By day he's a doctor but, when the sun goes down, Australian amateur scientist Peter Terren spends his spare time tinkering with 500,000 volts of electricity, practising the art he's dubbed "electrickery".
Some middle-aged fathers with the urge to build things spend their weekends holed up in a shed making spice racks and cubby houses, but Terren, from Bunbury in Western Australia, is happiest conducting ambitious experiments with his giant lightning machine known as a Tesla coil.
"The thrill of being next to something that is potentially lethal, incredibly noisy ... that's the stuff I like - control and power - just like kids like playing with blasters," Terren, a 52-year-old father of three, said.
"This needs a good understanding of the physics involved and a certain amount of faith, balls of steel, or simple stupidity."
A Tesla coil boosts a small voltage from the mains up to 500,000 volts, creating large sparks that spray out from the top like lightning bolts. See photo gallery.
By using a long exposure on his camera, Terren is able to capture multiple sparks occurring over a period of, for instance, 10 seconds, in a single photograph - and to thrilling effect. The first-year physics dropout is able to guide the sparks using metal rods and frames.
A rotating colour filter over the camera allows Terren to capture the lightning bolts in different colours, as was the case with his Christmas tree experiment, one of several to feature on the Discovery Channel. Terren guided the Tesla coil sparks with a fishing rod and built the tree up gradually inside a metal frame using an exposure time of over a minute.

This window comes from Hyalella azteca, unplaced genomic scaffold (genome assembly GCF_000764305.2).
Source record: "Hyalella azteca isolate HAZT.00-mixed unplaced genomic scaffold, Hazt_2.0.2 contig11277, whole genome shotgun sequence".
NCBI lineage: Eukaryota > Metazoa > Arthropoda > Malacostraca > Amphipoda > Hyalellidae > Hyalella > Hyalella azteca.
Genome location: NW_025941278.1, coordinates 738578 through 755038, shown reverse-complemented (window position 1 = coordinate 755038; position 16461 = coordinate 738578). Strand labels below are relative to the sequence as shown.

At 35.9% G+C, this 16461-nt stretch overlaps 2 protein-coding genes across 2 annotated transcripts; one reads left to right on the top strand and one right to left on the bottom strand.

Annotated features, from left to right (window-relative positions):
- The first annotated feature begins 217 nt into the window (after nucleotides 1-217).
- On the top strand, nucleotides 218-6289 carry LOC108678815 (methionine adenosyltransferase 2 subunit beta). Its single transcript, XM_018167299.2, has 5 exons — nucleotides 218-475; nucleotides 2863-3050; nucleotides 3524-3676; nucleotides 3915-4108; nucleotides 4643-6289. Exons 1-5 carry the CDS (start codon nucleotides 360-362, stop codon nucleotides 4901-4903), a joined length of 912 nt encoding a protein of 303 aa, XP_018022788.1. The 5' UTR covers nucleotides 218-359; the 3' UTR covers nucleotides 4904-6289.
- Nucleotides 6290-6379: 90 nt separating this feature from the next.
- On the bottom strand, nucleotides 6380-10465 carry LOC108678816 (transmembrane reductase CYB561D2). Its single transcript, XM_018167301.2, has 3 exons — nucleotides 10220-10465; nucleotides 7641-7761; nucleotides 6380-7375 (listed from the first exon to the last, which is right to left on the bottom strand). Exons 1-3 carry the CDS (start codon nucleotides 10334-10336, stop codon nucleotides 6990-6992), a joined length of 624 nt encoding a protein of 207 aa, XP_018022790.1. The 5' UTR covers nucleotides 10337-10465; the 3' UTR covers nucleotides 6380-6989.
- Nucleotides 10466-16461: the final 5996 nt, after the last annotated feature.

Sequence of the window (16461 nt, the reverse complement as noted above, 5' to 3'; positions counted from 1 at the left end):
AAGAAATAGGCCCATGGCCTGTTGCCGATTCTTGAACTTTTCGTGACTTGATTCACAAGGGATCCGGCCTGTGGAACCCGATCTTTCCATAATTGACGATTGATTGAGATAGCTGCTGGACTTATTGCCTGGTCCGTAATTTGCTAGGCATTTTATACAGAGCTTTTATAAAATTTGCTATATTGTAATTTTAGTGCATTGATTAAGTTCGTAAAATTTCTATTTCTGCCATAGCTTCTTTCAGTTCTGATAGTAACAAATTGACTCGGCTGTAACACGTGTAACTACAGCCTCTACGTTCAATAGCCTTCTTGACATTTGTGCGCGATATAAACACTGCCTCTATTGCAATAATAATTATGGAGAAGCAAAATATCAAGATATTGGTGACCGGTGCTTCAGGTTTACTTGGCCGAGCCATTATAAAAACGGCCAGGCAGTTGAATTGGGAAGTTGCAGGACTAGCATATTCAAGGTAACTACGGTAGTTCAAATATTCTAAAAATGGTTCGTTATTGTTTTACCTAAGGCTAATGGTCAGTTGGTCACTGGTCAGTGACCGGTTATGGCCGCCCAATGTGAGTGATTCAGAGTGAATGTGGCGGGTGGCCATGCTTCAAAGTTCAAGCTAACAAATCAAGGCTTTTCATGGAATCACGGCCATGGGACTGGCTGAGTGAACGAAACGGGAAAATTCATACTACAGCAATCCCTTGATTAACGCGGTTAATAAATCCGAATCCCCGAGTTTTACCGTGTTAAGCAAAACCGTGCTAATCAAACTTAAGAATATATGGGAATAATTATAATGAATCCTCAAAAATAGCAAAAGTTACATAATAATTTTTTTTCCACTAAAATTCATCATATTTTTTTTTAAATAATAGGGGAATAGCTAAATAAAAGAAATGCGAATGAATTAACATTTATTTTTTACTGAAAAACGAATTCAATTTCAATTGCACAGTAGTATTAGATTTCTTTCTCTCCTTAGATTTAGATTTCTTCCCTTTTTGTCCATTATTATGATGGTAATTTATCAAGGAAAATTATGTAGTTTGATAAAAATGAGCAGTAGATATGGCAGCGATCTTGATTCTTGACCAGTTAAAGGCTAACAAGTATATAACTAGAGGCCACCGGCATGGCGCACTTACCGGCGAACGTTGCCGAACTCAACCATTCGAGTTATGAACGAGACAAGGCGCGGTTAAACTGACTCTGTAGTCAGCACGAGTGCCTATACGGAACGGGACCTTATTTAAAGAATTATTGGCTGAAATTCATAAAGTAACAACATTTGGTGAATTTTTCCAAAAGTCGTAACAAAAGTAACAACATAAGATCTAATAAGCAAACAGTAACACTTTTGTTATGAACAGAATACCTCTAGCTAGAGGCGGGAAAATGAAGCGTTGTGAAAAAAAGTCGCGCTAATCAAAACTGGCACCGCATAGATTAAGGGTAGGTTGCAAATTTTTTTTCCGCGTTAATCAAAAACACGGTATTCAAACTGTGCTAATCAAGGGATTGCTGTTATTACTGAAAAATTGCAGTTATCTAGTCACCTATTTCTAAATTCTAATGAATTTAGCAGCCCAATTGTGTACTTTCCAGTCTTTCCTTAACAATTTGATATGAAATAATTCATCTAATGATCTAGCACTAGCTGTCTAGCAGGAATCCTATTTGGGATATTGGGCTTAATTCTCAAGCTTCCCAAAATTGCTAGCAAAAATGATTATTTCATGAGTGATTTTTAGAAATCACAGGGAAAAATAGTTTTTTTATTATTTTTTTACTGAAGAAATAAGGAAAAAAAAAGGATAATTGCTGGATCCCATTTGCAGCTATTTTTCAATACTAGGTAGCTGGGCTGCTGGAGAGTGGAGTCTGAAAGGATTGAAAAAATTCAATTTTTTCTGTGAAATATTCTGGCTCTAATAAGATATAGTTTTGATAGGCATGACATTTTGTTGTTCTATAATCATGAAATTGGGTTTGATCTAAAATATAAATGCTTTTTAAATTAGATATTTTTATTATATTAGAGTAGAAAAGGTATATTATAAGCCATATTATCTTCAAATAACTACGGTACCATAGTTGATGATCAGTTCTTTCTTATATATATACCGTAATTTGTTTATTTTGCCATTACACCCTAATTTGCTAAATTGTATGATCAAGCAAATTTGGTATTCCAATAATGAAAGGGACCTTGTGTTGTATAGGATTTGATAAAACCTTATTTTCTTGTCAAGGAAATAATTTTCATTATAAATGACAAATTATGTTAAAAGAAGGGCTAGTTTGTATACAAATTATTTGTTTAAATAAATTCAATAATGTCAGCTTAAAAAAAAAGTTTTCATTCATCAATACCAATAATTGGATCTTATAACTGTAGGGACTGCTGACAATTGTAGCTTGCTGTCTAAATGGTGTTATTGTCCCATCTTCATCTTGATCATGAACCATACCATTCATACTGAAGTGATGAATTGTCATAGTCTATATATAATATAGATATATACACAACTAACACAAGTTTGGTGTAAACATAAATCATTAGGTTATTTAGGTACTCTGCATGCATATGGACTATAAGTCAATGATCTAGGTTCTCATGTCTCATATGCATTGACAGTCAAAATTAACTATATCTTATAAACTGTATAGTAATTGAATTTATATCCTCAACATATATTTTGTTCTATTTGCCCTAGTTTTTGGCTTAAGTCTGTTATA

His dramatic pictures have also appeared on Dutch and German TV and in various overseas magazine spreads, but few Australians have seen his work. One of his most popular images shows his car surrounded by what appears to be an electricity force field, created using a Tesla coil with a long rotating arm.
"If you move where the sparks are originating from [during the long exposure], it looks like the sparks will still be there but you won't see where they're coming from," he said.
"It's a visual effect but not a Photoshop effect - it's all what the camera records."
For the past five years, Terren has been documenting his experiments in detail on Tesladownunder.com, which now has more than 1300 photographs and recently passed 1 million hits.
He builds Tesla coils and other materials used in the experiments from junk and scraps using knowledge built up over 40 years of playing with electricity.
Terren received his first electronics kit at 12 when he was barely out of primary school. Today, he photographs himself standing in a pool with 100,000 volts of electricity surging into his tinfoil hat.
Terren said his hobby costs about the same amount of money one would spend on a car every year.
"A lot of it is home built and often built out of fairly crude material," he said.
"The Tesla coil would use things like air-conditioning ducting, PVC piping, copper wire bought from a motor rewind place, an old neon sign transformer or several microwave oven transformers, various pieces of copper refrigeration tubing and other components made from motors."
Terren is frequently contacted by people looking to recreate his experiments at home but he is reluctant to provide the blueprints, knowing that in unexperienced hands the risk is sudden death.
"Just like you wouldn't send plans for high explosives to kids, I document what I've done but I don't go into the nitty gritty," he said.
- Sydney Morning Herald